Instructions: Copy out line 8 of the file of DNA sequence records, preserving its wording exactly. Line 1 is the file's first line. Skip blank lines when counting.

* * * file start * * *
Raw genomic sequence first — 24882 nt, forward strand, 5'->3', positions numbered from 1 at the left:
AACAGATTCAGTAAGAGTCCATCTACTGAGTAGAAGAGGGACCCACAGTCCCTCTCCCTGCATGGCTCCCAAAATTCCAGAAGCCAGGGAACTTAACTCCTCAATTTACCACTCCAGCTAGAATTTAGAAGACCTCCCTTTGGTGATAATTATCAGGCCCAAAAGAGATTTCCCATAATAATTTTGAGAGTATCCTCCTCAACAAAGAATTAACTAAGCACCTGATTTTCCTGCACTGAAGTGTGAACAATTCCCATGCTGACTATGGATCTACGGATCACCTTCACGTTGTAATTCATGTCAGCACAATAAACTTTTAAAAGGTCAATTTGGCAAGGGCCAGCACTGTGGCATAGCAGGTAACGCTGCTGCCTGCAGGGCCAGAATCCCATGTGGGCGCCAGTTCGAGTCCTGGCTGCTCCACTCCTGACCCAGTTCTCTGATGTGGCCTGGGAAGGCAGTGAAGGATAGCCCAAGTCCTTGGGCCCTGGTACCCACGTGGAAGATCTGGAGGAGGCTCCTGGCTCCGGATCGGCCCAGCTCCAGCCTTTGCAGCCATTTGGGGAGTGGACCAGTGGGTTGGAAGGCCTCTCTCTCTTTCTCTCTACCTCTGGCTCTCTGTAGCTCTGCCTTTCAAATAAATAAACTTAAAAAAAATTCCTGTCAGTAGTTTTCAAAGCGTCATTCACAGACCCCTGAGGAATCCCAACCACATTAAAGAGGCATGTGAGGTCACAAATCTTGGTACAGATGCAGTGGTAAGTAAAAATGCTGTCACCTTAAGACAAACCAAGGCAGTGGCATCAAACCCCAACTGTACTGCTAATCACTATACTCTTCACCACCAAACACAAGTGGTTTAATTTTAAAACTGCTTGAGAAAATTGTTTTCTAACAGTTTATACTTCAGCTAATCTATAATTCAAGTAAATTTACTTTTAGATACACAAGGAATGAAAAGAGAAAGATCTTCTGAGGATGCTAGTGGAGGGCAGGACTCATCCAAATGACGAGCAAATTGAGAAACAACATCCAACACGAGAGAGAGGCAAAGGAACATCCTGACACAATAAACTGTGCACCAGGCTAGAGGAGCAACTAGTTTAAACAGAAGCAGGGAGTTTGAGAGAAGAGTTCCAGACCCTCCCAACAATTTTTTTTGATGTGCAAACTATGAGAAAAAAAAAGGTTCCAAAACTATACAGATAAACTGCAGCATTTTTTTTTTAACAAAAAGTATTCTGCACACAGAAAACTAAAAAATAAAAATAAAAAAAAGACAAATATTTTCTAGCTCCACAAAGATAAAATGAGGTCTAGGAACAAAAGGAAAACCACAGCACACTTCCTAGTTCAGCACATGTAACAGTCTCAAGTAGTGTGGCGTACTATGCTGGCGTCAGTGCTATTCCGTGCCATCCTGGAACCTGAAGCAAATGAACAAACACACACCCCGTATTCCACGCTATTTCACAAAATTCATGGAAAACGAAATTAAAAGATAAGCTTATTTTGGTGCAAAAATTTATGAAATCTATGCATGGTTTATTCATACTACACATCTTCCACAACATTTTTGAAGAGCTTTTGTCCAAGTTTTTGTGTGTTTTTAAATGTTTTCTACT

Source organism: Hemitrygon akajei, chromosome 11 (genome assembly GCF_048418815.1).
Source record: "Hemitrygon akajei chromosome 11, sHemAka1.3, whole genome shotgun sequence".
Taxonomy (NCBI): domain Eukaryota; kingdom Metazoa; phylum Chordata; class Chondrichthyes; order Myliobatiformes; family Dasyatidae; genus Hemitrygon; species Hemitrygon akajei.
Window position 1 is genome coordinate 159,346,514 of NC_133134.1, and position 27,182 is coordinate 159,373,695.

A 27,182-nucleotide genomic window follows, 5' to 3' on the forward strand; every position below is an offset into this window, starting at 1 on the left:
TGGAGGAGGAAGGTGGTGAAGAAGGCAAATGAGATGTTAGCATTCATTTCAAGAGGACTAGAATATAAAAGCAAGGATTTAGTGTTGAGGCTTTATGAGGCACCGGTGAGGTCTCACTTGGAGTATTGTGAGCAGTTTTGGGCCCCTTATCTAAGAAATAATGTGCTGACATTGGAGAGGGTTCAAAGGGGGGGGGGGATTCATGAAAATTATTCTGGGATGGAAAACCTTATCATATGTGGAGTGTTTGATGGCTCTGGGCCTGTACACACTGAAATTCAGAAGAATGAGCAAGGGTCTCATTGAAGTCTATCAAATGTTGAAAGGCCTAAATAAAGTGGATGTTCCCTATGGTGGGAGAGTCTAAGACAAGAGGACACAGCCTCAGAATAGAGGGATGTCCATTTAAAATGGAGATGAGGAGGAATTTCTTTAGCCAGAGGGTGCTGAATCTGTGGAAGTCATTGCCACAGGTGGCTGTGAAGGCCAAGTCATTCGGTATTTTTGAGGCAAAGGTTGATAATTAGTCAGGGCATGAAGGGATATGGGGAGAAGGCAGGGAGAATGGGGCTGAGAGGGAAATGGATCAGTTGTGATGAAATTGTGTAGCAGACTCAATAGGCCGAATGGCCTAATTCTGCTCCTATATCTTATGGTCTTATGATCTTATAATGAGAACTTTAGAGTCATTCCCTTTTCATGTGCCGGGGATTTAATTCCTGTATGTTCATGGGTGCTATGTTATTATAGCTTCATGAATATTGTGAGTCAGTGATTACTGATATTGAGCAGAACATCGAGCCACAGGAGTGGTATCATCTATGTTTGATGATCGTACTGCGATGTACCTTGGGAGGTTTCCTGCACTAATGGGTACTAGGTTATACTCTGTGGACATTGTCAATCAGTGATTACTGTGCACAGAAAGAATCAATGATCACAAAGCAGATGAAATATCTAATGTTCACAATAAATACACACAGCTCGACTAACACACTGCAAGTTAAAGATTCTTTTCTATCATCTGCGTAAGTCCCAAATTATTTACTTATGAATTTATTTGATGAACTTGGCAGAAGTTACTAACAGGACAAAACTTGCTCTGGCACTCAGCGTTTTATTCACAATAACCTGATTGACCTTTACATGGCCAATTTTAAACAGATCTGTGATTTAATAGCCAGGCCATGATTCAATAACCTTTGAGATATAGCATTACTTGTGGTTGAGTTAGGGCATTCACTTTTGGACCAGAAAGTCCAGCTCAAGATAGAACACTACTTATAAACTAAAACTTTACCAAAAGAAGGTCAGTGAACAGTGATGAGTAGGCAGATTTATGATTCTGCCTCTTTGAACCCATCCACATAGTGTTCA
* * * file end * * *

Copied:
TGGAGGAGGAAGGTGGTGAAGAAGGCAAATGAGATGTTAGCATTCATTTCAAGAGGACTAGAATATAAAAGCAAGGATTTAGTGTTGAGGCTTTATGAGGCACCGGTGAGGTCTCACTTGGAGTATTGTGAGCAGTTTTGGGCCCCTTATCTAAGAAATAATGTGCTGACATTGGAGAGGGTTCAAAGGGGGGGGGGGATTCATGAAAATTATTCTGGGATGGAAAACCTTATCATATGTGGAGTGTTTGATGGCTCTGGGCCTGTACACACTGAAATTCAGAAGAATGAGCAAGGGTCTCATTGAAGTCTATCAAATGTTGAAAGGCCTAAATAAAGTGGATGTTCCCTATGGTGGGAGAGTCTAAGACAAGAGGACACAGCCTCAGAATAGAGGGATGTCCATTTAAAATGGAGATGAGGAGGAATTTCTTTAGCCAGAGGGTGCTGAATCTGTGGAAGTCATTGCCACAGGTGGCTGTGAAGGCCAAGTCATTCGGTATTTTTGAGGCAAAGGTTGATAATTAGTCAGGGCATGAAGGGATATGGGGAGAAGGCAGGGAGAATGGGGCTGAGAGGGAAATGGATCAGTTGTGATGAAATTGTGTAGCAGACTCAATAGGCCGAATGGCCTAATTCTGCTCCTATATCTTATGGTCTTATGATCTTATAATGAGAACTTTAGAGTCATTCCCTTTTCATGTGCCGGGGATTTAATTCCTGTATGTTCATGGGTGCTATGTTATTATAGCTTCATGAATATTGTGAGTCAGTGATTACTGATATTGAGCAGAACATCGAGCCACAGGAGTGGTATCATCTATGTTTGATGATCGTACTGCGATGTACCTTGGGAGGTTTCCTGCACTAATGGGTACTAGGTTATACTCTGTGGACATTGTCAATCAGTGATTACTGTGCACAGAAAGAATCAATGATCACAAAGCAGATGAAATATCTAATGTTCACAATAAATACACACAGCTCGACTAACACACTGCAAGTTAAAGATTCTTTTCTATCATCTGCGTAAGTCCCAAATTATTTACTTATGAATTTATTTGATGAACTTGGCAGAAGTTACTAACAGGACAAAACTTGCTCTGGCACTCAGCGTTTTATTCACAATAACCTGATTGACCTTTACATGGCCAATTTTAAACAGATCTGTGATTTAATAGCCAGGCCATGATTCAATAACCTTTGAGATATAGCATTACTTGTGGTTGAGTTAGGGCATTCACTTTTGGACCAGAAAGTCCAGCTCAAGATAGAACACTACTTATAAACTAAAACTTTACCAAAAGAAGGTCAGTGAACAGTGATGAGTAGGCAGATTTATGATTCTGCCTCTTTGAACCCATCCACATAGTGTTCA